Posted in Divorce on May 14, 2018
Relocation after divorce may be desirable for a number of reasons including job opportunities, financial needs, or family support networks. Since each situation is different, every relocation case will be evaluated closely by a court to determine the best interest of the child. If the non-custodial parent decides to argue the relocation, the parent moving must be prepared to prove that the child/children will be minimally impacted by moving. If relocating will improve the quality of life for both the child and parent, the court will take this into serious consideration. When relocating with a child, you will most likely receive criticism from the court and/or your loved ones. Family members may think your decision to move is being made out of anger and vengeance.
Since after most divorces the marital home is only inhabited by one spouse, it is important to make your children feel at home at their old home and new home. This is a very emotional situation for everyone involved. Give your child/children time to adjust to their new routine. Very young kids typically adjust quicker since they have less attachments than older children. Although it may be difficult at first, moving to a new home is a step toward moving on from a difficult situation.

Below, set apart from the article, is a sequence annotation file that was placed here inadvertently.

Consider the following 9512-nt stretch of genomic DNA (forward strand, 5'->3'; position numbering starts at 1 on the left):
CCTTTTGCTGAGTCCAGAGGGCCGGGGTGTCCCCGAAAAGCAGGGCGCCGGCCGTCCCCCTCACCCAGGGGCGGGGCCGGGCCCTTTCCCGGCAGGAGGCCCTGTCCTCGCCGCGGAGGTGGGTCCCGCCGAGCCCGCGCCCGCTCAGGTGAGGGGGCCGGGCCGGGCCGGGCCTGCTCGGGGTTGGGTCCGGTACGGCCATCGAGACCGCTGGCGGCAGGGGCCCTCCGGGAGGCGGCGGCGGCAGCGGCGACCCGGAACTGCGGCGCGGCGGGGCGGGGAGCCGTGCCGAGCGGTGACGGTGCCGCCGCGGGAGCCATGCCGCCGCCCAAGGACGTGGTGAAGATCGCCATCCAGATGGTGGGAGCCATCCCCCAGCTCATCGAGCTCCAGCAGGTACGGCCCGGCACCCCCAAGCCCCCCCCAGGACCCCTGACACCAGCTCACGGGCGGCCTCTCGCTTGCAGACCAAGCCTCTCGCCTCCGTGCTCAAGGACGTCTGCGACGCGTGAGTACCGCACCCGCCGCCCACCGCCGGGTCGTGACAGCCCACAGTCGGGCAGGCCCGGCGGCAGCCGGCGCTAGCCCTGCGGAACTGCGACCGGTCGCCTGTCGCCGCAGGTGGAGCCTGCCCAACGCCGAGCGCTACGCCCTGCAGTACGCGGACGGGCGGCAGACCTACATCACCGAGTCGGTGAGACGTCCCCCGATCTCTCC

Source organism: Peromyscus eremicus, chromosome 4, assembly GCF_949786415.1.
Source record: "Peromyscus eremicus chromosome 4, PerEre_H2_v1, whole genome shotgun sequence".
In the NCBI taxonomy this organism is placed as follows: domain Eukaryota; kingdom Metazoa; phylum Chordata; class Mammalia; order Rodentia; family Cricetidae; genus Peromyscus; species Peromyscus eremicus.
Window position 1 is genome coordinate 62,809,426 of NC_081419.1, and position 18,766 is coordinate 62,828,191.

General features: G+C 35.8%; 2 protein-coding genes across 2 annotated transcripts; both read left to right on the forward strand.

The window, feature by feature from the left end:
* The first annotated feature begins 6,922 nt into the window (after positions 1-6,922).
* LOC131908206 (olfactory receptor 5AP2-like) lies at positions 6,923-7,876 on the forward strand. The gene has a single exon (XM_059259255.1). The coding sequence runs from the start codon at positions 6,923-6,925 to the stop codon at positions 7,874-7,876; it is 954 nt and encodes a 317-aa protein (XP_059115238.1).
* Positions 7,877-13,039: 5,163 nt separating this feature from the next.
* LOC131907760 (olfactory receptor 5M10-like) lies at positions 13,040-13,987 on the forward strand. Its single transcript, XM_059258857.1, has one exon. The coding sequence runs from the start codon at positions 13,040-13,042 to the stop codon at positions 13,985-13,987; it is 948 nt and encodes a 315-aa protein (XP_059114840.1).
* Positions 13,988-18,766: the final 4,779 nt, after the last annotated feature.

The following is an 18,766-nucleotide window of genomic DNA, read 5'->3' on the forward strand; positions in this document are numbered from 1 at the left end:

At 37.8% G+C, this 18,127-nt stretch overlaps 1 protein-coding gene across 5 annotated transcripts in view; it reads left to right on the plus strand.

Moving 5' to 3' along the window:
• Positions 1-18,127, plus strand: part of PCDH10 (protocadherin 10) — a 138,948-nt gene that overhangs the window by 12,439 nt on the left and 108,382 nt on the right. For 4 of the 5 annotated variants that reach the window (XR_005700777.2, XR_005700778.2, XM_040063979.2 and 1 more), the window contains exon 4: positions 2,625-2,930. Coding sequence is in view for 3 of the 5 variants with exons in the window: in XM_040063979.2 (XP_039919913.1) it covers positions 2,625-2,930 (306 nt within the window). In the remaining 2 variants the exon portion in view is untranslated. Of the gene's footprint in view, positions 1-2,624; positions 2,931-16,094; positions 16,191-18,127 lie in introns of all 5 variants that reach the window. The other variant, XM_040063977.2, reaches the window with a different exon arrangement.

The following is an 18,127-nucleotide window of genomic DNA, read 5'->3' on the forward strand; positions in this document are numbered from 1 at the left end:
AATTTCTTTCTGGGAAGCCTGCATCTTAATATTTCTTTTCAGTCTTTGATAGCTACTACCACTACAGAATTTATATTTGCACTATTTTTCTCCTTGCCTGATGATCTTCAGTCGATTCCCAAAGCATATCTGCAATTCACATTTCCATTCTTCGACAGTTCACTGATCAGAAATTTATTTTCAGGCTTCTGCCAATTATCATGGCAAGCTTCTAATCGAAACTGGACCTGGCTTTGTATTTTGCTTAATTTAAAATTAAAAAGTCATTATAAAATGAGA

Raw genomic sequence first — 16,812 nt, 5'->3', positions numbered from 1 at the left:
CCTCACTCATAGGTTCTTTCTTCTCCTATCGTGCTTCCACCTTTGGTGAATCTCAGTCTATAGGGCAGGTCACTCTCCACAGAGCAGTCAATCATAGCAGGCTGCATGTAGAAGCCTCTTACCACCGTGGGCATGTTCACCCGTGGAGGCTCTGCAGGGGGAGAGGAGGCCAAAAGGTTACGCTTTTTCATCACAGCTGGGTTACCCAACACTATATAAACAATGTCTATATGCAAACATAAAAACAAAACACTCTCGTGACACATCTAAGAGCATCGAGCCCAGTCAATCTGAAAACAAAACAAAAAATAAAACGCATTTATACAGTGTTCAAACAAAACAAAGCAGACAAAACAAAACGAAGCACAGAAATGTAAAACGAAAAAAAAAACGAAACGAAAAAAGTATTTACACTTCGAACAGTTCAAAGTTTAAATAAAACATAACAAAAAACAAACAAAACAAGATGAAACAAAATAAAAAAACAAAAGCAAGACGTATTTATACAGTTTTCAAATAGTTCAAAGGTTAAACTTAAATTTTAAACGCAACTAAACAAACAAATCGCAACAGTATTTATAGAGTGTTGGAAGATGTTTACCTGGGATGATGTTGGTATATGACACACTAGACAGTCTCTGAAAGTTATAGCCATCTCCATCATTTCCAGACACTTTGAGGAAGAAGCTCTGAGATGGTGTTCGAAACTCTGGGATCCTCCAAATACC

The importance of knowing the laws in your state before deciding to relocate cannot be stressed enough. You also need to completely understand your custody agreement since there could be a rule that could affect your plans to move. Either way, you don’t want to end up facing jail time. If you have questions about relocating after a divorce, call today to speak to one of our attorneys.